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"An Ontology of Betrayal": A virtual conversation with FRANK WILDERSON III,  SELAMAWIT TERREFE and JOY JAMES 

Tue, November 15th, 2022
6:00 pm
- 8:00 pm

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This event is being recorded. The recording will be housed on the Just Futures website and archived in the Williams College Libraries.

This virtual conversation with Frank B. Wilderson, III, Selamawit D. Terrefe, and Joy James will focus on political theory, antiblackness, gender, political violence, and freedom movements. This event is supported by The Andrew W. Mellon Foundation’s Just Futures Initiative, this initiative aims to tell a different, more complete story of New England and its global connections– past, present, and future– titled “Reimagining New England Histories: Historical Injustice, Sovereignty, and Freedom.” The concept for this discussion originated with Black doctoral students and postdocs immersed in the possibilities of organizing against repression.

Frank B. Wilderson, III is an award-winning writer, poet, scholar, activist who worked with the ANC during the apartheid era. He is currently Chancellor Professor at UC-Irvine. He is a founding father and instrumental voice in the advancement of Afropessimism, a lens for analysis that takes anti-blackness as the structural antagonist on which our world has been built, continues to turn on, and will eventually be destroyed by. He is the author of Afropessimism (Liveright Press, 2020), an unparalleled account of Blackness combining trenchant philosophy with lyrical memoir, which was long listed for the National Book Award; Red, White, & Black: Cinema and the Structure of U.S. Antagonisms (Duke University Press, 2010); Incognegro: A Memoir of Exile and Apartheid (Duke University Press, 2015), winner of the American Book Award and The Zora Neale Hurston/Richard Wright Legacy Award.

About Afropessimism, Kirkus Reviews observed, “A compelling, profoundly unsettling blend of memoir and manifesto that proposes that—by design—matters will never improve for African Americans. Blending affecting memoir that touches on such matters as mental illness, alienation, exile, and a transcendent maternal love with brittle condemnation of a condition of unfreedom and relentless othering, the author delivers a difficult but necessary argument. Perhaps the greatest value of the book is in its posing of questions that may seem rhetorical but in fact probe at interethnic conflicts that are hundreds, even thousands of years old. An essential contribution to any discussion of race and likely to be a standard text in cultural studies for years to come.” Claudia Rankine noted, “There are crucial books that you don’t agree with, but one still comes to understand the importance of the thought experiment. Afropessimism is one of those books.”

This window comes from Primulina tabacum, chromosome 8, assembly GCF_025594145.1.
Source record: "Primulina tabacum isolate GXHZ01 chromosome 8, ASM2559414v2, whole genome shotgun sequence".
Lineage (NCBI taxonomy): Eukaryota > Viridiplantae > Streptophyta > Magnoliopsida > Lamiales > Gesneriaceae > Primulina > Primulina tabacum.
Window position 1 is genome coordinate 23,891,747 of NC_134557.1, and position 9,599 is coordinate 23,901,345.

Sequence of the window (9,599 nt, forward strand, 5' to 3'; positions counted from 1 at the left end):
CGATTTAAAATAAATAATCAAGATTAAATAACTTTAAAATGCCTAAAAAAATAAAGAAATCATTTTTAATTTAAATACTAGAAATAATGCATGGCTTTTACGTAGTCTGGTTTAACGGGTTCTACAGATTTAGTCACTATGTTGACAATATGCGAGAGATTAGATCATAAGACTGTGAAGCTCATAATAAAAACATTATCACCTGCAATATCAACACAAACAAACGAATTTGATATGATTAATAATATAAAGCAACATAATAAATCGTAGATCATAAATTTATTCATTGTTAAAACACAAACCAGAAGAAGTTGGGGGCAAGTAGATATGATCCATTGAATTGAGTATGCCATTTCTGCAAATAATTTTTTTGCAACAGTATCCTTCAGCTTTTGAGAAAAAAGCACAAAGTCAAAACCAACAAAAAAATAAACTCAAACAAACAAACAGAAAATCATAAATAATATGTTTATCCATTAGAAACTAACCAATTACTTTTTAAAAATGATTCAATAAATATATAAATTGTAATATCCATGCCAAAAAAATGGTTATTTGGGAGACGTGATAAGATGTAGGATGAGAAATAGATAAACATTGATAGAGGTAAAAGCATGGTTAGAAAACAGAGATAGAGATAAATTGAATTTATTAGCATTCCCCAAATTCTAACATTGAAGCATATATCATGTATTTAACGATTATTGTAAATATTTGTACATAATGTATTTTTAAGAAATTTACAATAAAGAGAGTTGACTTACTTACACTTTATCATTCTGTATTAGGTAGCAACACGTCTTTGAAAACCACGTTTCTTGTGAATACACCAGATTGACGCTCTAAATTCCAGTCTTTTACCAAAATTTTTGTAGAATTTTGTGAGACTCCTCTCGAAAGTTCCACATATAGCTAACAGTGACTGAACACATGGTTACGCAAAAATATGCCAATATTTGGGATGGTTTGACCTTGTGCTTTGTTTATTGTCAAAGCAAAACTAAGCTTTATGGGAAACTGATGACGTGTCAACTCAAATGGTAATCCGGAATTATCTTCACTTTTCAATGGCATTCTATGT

Wilderson is professor and chair of African American Studies, and a core faculty member of the Culture & Theory Ph.D. Program at UC Irvine.

Selamawit D. Terrefe, Assistant Professor in English at Tulane Univ., is the Mellon Just Futures Fellow and visiting faculty at Williams College; her research specializes in Global Black Studies, Gender and Sexuality, Psychoanalysis, Continental Philosophy, Critical Theory, and Radical Politics. Terrefe also holds affiliations with the Africana Studies Program and the Stone Center for Latin American Studies. Broadly speaking, Terrefe’s work examines the effects of violence on the psychic life of Black people; hence, her research questions focus on radical and revolutionary political movements, theories, and creative practices engaged by Black diasporic communities in the wake of continued racial animus. She is currently teaching a course on Race and Psychoanalysis: Slavery and the Psych in the American Studies Department.

Joy James, political philosopher and author, is Ebenezer Fitch Professor of Humanities at Williams College. James is author of: Shadowboxing: Representations of Black Feminist PoliticsTranscending the Talented Tenth: Black Leaders and American IntellectualsResisting State Violence: Radicalism, Gender and Race in U.S. Culture. James’s most recent books are: In Pursuit of Revolutionary Love (2022), a collection co-created with community intellectuals, and the forthcoming New Bones Abolition, Captive Maternal Agency and the Afterlife of Erica Garner (2023).

She has contributed articles and book chapters to journals and anthologies addressing feminist and critical race theory, democracy, and social justice.

This event is part of the Captivity, Betrayal, Community Just Futures Roundtable series and is cosponsored by the Oakley Center and the Office of Institutional Diversity, Equity and Inclusion. Following the Spring 2022 ENTWINED: Indigenous, Afro-Indigenous, African American roundtable series organized by the Williams Just Futures grant, Captivity, Betrayal, Community examines how the historical impacts of enslavement and dispossession impact and are confronted by contemporary educational and ethical endeavors.



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